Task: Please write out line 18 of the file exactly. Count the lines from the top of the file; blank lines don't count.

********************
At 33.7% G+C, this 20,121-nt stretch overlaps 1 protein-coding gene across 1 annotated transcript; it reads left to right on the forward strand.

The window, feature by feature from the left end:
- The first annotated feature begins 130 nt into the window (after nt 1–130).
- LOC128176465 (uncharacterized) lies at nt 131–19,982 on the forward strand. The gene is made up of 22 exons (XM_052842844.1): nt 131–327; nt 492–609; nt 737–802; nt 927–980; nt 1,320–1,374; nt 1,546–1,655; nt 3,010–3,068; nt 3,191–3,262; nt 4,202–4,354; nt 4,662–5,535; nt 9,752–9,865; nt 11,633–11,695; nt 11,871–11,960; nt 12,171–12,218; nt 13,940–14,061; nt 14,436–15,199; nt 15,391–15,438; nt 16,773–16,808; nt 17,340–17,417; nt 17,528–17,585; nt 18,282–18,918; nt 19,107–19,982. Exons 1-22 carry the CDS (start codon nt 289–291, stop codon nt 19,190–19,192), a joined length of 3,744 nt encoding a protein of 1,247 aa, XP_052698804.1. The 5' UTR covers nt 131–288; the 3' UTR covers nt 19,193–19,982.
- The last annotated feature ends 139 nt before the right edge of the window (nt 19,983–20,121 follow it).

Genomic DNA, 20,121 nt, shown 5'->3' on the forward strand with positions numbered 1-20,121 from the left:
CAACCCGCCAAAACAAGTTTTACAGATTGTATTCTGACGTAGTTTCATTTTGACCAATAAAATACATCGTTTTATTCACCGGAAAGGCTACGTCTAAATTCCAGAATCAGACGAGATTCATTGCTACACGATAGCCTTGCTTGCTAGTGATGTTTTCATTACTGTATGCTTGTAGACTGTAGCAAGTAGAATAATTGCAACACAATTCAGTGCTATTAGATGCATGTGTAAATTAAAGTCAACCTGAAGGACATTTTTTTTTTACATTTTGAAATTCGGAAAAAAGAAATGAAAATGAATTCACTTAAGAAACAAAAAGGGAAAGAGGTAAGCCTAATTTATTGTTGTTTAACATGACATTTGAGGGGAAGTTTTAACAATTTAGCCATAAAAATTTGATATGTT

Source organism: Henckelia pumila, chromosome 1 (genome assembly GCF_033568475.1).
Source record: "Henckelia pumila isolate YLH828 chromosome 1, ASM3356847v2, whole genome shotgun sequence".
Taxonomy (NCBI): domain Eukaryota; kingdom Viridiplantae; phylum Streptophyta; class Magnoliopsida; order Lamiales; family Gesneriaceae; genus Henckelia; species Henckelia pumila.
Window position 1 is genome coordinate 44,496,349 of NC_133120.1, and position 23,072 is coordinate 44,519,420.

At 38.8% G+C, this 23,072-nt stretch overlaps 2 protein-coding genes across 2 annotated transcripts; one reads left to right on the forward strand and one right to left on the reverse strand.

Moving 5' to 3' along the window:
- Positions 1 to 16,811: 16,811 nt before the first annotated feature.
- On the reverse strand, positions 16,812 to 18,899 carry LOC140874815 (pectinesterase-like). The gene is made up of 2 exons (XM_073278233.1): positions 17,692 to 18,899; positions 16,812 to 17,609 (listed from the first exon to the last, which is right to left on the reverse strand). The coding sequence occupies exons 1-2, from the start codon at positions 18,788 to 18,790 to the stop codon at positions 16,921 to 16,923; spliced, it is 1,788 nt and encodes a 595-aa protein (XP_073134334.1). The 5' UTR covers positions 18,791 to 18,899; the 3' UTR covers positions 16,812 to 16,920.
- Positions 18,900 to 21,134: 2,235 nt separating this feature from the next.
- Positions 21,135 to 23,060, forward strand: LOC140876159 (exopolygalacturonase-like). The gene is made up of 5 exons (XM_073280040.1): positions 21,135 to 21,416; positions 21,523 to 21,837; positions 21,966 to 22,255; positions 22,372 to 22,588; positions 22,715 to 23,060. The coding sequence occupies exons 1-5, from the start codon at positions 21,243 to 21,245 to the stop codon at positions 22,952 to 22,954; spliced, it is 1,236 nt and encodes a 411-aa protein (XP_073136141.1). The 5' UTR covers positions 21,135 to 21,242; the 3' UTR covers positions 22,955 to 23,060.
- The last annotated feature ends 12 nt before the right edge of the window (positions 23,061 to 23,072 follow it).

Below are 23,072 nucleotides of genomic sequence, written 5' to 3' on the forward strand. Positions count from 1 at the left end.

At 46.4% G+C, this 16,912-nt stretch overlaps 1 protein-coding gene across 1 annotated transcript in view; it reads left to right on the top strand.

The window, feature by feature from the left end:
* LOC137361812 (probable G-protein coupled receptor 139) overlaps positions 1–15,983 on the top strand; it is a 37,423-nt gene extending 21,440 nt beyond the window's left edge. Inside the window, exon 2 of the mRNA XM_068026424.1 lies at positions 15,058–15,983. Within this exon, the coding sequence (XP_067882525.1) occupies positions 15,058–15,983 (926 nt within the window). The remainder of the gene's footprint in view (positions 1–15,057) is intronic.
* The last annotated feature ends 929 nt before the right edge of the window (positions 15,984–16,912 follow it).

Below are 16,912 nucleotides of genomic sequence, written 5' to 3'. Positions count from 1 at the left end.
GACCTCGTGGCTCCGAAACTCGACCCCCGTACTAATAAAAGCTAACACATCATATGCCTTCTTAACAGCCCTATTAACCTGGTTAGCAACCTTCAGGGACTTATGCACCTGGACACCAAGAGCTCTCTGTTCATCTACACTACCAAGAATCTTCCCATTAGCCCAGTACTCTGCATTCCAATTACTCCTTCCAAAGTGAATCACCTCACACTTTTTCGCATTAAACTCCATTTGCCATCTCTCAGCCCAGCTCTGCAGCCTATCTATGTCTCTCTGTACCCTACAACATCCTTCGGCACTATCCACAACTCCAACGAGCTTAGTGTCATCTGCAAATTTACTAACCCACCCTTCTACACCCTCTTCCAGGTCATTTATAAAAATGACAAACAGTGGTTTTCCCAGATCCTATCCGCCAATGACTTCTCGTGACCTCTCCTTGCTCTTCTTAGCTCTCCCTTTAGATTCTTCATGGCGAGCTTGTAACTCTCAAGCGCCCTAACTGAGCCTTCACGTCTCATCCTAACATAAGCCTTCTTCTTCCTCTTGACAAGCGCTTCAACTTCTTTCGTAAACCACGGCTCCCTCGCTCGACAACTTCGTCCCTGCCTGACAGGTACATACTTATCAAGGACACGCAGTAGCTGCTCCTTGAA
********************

- The last annotated feature ends 12 nt before the right edge of the window (positions 23,061 to 23,072 follow it).